Gab Learns – Shortages and supply issues
There are a few weird things going around in the market – there seems to be a lot of shortages from all aspects, due to supply chain issues, Covid-19 flow on effects and supply and demand! So, what are we dealing with…
First things first, timber.
There’s a certain amount of timber being produced, and it’s not enough for the demand now. So, what are the solutions? We could cut down more trees, sure, but it’s not magic – there is still a process to get that to being able to be used on your building. In the same way there is labour shortages for construction, there is probably shortages of labour in the forestry and timber manufacturing industry. Cutting down trees doesn’t really fix the problem, and from the user end, there’s not a lot we can do. But what can we do from the construction side?
Use other materials like steel? Sure – we could use steel studs instead of timber studs. Here in NZ, houses are generally built out of timber, and even larger buildings like apartments have walls framed in timber between apartments and on the exterior to fill in the openings in the main structure. But there are some things you need to worry about – such as insulation. Steel needs to be insulated in a different way because it transfers energy a lot better than timber does. Typically what people think is sufficient is if you have your steel stud and you put a piece of foam on the outside of that stud before you put on your sheathing/cladding/wrap, they think that closes your thermal bridge, but if the steel is already going through 99% of your insulation and all you have is one foam strip on the outside – is it really going to do that much? Probably not. What we recommend if you’re building with steel is to use external insulation – one continuous layer of insulation completely outside the structure. It’s a great way to be more efficient because it closes all those thermal bridges.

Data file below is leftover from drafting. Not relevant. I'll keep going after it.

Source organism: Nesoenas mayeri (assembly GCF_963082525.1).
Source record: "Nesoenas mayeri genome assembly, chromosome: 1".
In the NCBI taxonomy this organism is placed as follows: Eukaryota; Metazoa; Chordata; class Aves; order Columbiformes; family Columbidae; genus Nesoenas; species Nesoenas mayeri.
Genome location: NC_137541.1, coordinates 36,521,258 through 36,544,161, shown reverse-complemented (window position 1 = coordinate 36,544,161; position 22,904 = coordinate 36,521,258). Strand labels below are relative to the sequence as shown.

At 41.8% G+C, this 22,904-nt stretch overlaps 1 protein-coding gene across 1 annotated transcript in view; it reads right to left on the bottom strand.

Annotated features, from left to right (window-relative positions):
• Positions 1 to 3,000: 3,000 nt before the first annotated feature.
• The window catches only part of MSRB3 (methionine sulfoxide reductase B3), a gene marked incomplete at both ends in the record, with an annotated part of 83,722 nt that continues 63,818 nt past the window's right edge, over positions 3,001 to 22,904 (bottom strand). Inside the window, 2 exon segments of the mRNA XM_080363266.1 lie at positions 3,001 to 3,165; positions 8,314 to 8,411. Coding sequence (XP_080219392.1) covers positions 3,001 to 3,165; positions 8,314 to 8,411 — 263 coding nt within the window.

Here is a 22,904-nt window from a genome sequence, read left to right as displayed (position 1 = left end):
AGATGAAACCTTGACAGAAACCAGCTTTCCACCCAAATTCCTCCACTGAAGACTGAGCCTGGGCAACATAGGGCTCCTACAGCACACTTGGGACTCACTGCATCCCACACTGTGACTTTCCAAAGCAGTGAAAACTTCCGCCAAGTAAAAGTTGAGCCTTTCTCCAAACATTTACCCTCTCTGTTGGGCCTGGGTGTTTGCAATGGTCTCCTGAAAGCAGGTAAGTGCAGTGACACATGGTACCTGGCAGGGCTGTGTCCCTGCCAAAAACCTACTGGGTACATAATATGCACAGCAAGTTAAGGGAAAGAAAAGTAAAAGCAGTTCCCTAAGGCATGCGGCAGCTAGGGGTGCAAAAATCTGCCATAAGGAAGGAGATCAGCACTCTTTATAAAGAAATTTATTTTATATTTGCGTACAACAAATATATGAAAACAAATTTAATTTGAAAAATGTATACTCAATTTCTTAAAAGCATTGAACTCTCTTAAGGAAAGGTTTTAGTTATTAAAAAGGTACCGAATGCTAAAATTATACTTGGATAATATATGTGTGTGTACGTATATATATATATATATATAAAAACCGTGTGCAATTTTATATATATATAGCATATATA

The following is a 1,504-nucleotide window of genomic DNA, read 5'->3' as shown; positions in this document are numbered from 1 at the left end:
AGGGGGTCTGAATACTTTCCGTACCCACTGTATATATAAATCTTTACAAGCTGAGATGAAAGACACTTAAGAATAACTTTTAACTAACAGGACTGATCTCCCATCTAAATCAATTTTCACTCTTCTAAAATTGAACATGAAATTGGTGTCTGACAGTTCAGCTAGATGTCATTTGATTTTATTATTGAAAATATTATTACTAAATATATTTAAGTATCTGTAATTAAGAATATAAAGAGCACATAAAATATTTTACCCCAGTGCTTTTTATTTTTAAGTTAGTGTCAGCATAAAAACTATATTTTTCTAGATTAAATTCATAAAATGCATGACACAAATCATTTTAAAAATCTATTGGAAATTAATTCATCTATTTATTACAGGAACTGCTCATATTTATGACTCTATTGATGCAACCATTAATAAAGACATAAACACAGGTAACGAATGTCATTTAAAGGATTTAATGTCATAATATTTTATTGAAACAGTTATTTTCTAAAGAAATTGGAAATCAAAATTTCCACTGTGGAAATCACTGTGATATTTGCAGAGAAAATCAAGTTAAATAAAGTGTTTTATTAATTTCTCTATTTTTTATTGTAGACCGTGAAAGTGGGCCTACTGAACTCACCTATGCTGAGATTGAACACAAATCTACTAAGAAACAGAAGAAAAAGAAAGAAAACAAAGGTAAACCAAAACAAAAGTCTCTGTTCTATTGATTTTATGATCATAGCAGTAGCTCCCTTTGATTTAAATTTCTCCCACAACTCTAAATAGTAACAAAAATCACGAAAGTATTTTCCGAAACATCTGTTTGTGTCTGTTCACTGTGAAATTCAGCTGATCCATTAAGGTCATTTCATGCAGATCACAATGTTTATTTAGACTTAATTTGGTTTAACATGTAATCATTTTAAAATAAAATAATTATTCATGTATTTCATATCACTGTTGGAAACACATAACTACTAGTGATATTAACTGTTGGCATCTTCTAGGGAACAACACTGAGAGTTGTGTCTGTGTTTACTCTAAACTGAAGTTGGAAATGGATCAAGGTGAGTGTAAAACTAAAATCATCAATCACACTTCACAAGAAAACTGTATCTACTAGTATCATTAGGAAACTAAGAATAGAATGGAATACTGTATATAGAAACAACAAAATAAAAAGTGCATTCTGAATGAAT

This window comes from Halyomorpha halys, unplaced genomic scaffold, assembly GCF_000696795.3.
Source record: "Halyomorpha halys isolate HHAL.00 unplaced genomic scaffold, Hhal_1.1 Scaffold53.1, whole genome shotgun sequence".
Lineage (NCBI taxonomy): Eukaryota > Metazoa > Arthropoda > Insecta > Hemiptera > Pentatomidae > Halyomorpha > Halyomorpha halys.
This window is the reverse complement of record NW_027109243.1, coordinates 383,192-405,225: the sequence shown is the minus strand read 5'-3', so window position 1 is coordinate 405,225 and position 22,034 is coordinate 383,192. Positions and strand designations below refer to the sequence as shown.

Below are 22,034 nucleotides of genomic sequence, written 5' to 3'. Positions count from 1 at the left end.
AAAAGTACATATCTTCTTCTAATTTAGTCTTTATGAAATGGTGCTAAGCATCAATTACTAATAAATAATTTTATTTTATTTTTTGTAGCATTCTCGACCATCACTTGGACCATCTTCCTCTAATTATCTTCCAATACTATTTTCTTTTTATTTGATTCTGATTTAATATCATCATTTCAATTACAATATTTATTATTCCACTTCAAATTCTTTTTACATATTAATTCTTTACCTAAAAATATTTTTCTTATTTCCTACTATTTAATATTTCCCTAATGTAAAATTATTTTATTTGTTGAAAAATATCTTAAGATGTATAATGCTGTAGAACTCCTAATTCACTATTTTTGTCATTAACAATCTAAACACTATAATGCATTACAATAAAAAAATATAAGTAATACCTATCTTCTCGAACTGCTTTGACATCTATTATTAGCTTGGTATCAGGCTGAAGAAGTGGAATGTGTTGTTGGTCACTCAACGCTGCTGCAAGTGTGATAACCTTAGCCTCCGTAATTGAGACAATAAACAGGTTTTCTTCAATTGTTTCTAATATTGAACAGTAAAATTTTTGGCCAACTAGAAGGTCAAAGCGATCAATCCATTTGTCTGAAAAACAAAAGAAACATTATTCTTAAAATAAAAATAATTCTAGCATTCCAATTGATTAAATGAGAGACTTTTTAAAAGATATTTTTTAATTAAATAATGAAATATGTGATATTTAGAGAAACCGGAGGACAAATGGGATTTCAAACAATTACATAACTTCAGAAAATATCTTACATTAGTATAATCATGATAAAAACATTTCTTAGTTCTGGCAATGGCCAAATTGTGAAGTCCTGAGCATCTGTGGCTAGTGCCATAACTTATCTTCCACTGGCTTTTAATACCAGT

Using different sizes of timber is another option. Usually smaller houses use 4×2’s, however you could go to a 6×2 or an 8×2 because perhaps the supplier has more of these. If you want to frame with 90, but want an efficient wall assembly, you could take your 6×2 (140mm) and cut off 90mm into that leaving you with 45-50 left over. Then frame the walls with the 90mm piece and place the thinner timber horizontally as battens with an air barrier between the timber layers to make a wall with much less thermal bridging . The other thing to save on timber is to get rid of the nogs! Stop using them! There’s a belief that you need nogs, but modern-day houses have gypsum board on the inside and sometimes OSB (chipboard) or RAB on the exterior – if you have those you don’t need nogs! People believe that nogs are required to keep the strength and straightness of your wall – that’s incorrect. If you have interior gypsum board and RAB board on the outside, that keeps your framing straight. The belief is that nogs are needed to prevent the timber from bowing once weight is put on the wall, but if you have something attached to it at 400-600mm centred on either side of it – those studs aren’t going anywhere! They don’t also need extra bits of wood.
The other suggestion is there are a lot of buildings being built with precast concrete, with the structure being precast concrete as well as having that concrete acting as the exterior cladding. It’s thought to be durable and safe, and it is, but it has inefficiencies because it becomes a super heavy building that needs much larger and stronger foundations to hold it up. There’s nothing wrong with concrete, concrete is great – but our recommendation when using it is to put insulation on the outside.